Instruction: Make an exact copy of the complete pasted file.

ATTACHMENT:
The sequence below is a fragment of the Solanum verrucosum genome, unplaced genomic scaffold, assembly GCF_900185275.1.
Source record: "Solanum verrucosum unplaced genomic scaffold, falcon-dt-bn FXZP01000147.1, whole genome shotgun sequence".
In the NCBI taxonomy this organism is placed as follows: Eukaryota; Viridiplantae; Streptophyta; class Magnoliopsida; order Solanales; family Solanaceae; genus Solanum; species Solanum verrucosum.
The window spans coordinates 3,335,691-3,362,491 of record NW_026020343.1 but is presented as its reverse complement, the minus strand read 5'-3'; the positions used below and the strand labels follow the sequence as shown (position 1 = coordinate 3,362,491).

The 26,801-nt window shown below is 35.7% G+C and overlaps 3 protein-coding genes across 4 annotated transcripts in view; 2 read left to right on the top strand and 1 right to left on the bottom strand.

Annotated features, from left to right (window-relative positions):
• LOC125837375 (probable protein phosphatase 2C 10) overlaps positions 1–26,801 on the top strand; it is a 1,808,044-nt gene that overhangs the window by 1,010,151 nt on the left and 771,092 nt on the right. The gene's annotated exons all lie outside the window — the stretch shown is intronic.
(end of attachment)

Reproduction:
The sequence below is a fragment of the Solanum verrucosum genome, unplaced genomic scaffold, assembly GCF_900185275.1.
Source record: "Solanum verrucosum unplaced genomic scaffold, falcon-dt-bn FXZP01000147.1, whole genome shotgun sequence".
In the NCBI taxonomy this organism is placed as follows: Eukaryota; Viridiplantae; Streptophyta; class Magnoliopsida; order Solanales; family Solanaceae; genus Solanum; species Solanum verrucosum.
The window spans coordinates 3,335,691-3,362,491 of record NW_026020343.1 but is presented as its reverse complement, the minus strand read 5'-3'; the positions used below and the strand labels follow the sequence as shown (position 1 = coordinate 3,362,491).

The 26,801-nt window shown below is 35.7% G+C and overlaps 3 protein-coding genes across 4 annotated transcripts in view; 2 read left to right on the top strand and 1 right to left on the bottom strand.

Annotated features, from left to right (window-relative positions):
• LOC125837375 (probable protein phosphatase 2C 10) overlaps positions 1–26,801 on the top strand; it is a 1,808,044-nt gene that overhangs the window by 1,010,151 nt on the left and 771,092 nt on the right. The gene's annotated exons all lie outside the window — the stretch shown is intronic.